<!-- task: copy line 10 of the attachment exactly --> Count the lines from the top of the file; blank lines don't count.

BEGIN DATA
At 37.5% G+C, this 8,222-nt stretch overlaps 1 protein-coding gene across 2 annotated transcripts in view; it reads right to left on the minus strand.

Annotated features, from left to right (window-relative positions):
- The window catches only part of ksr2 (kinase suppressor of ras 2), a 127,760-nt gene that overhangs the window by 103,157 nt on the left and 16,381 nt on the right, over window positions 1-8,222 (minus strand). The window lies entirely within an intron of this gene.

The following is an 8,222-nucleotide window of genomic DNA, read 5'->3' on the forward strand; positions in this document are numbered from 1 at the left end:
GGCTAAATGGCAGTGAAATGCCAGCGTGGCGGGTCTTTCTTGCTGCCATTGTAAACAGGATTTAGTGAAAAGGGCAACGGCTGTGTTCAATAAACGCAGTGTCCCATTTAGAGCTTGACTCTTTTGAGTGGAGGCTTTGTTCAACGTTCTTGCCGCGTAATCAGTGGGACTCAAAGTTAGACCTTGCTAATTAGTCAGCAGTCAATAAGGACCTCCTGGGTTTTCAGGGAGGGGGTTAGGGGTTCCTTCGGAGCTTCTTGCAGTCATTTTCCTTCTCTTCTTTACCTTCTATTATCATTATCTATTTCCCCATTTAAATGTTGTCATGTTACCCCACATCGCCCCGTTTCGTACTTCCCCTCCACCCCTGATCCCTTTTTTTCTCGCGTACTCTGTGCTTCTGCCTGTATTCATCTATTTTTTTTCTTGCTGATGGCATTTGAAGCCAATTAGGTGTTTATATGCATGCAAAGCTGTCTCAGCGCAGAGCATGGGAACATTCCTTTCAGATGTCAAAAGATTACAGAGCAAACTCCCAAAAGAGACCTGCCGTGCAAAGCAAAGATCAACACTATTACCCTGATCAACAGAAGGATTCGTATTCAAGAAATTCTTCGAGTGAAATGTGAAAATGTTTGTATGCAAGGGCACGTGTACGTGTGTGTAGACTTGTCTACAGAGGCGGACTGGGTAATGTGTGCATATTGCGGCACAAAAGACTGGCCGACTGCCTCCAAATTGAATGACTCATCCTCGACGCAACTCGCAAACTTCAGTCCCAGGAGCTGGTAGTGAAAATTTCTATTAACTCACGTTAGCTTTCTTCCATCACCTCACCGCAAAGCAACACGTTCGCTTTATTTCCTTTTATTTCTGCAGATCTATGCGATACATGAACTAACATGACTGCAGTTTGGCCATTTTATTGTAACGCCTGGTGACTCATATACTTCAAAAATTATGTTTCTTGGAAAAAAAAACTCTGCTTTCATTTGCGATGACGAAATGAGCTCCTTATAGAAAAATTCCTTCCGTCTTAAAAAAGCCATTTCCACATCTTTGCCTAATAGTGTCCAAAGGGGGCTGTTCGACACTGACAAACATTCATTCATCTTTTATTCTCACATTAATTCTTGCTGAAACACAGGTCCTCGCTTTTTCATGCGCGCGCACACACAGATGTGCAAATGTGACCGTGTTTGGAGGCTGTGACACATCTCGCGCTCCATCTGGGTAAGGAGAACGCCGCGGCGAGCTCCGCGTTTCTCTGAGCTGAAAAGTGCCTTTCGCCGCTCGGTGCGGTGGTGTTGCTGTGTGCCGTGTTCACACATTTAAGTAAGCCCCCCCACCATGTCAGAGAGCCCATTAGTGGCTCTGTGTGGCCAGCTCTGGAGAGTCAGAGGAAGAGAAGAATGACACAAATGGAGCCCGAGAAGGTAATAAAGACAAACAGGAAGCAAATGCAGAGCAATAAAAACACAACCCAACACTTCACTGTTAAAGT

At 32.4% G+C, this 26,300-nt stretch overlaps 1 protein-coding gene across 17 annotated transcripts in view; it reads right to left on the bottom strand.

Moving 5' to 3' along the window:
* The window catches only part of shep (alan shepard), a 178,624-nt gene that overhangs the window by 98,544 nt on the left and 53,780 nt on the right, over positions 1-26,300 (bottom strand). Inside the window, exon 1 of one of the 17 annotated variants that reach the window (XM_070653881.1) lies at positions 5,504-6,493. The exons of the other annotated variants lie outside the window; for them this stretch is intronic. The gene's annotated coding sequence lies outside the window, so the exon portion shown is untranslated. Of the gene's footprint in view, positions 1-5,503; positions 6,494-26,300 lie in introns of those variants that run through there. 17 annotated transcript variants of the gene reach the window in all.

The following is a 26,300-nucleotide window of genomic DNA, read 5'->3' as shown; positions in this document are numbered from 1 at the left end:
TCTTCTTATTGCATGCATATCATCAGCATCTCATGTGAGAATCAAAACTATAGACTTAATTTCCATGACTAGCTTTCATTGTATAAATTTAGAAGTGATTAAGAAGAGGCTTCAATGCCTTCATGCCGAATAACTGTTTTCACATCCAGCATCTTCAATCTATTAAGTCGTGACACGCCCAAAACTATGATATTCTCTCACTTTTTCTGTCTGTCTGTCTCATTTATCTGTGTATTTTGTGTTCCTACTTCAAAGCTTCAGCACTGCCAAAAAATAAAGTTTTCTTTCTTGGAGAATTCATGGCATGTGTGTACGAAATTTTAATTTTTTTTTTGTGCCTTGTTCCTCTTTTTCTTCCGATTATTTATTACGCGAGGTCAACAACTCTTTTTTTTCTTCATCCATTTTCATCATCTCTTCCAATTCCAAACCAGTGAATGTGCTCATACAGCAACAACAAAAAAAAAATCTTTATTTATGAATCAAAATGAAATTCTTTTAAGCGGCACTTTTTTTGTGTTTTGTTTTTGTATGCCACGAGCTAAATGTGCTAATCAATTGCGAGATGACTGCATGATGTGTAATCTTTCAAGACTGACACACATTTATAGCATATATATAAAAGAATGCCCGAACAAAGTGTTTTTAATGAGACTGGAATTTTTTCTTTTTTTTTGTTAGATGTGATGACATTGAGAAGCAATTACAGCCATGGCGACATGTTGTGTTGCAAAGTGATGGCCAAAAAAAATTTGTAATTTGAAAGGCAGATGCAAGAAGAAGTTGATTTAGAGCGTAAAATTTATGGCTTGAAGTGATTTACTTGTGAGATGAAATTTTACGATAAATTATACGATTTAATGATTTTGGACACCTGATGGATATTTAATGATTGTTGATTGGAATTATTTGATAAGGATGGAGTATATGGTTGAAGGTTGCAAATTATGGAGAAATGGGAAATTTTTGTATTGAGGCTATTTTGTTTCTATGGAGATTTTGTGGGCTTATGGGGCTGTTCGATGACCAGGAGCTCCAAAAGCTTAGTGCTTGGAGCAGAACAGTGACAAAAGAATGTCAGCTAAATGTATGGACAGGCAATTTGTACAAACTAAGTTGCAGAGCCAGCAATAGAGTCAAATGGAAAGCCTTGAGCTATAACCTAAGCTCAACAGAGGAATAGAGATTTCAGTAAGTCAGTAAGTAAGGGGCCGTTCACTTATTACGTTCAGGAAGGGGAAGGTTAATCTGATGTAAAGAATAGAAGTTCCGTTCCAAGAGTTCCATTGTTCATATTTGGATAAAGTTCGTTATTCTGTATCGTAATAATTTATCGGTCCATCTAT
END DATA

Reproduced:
TCTTCTTATTGCATGCATATCATCAGCATCTCATGTGAGAATCAAAACTATAGACTTAATTTCCATGACTAGCTTTCATTGTATAAATTTAGAAGTGATTAAGAAGAGGCTTCAATGCCTTCATGCCGAATAACTGTTTTCACATCCAGCATCTTCAATCTATTAAGTCGTGACACGCCCAAAACTATGATATTCTCTCACTTTTTCTGTCTGTCTGTCTCATTTATCTGTGTATTTTGTGTTCCTACTTCAAAGCTTCAGCACTGCCAAAAAATAAAGTTTTCTTTCTTGGAGAATTCATGGCATGTGTGTACGAAATTTTAATTTTTTTTTTGTGCCTTGTTCCTCTTTTTCTTCCGATTATTTATTACGCGAGGTCAACAACTCTTTTTTTTCTTCATCCATTTTCATCATCTCTTCCAATTCCAAACCAGTGAATGTGCTCATACAGCAACAACAAAAAAAAAATCTTTATTTATGAATCAAAATGAAATTCTTTTAAGCGGCACTTTTTTTGTGTTTTGTTTTTGTATGCCACGAGCTAAATGTGCTAATCAATTGCGAGATGACTGCATGATGTGTAATCTTTCAAGACTGACACACATTTATAGCATATATATAAAAGAATGCCCGAACAAAGTGTTTTTAATGAGACTGGAATTTTTTCTTTTTTTTTGTTAGATGTGATGACATTGAGAAGCAATTACAGCCATGGCGACATGTTGTGTTGCAAAGTGATGGCCAAAAAAAATTTGTAATTTGAAAGGCAGATGCAAGAAGAAGTTGATTTAGAGCGTAAAATTTATGGCTTGAAGTGATTTACTTGTGAGATGAAATTTTACGATAAATTATACGATTTAATGATTTTGGACACCTGATGGATATTTAATGATTGTTGATTGGAATTATTTGATAAGGATGGAGTATATGGTTGAAGGTTGCAAATTATGGAGAAATGGGAAATTTTTGTATTGAGGCTATTTTGTTTCTATGGAGATTTTGTGGGCTTATGGGGCTGTTCGATGACCAGGAGCTCCAAAAGCTTAGTGCTTGGAGCAGAACAGTGACAAAAGAATGTCAGCTAAATGTATGGACAGGCAATTTGTACAAACTAAGTTGCAGAGCCAGCAATAGAGTCAAATGGAAAGCCTTGAGCTATAACCTAAGCTCAACAGAGGAATAGAGATTTCAGTAAGTCAGTAAGTAAGGGGCCGTTCACTTATTACGTTCAGGAAGGGGAAGGTTAATCTGATGTAAAGAATAGAAGTTCCGTTCCAAGAGTTCCATTGTTCATATTTGGATAAAGTTCGTTATTCTGTATCGTAATAATTTATCGGTCCATCTAT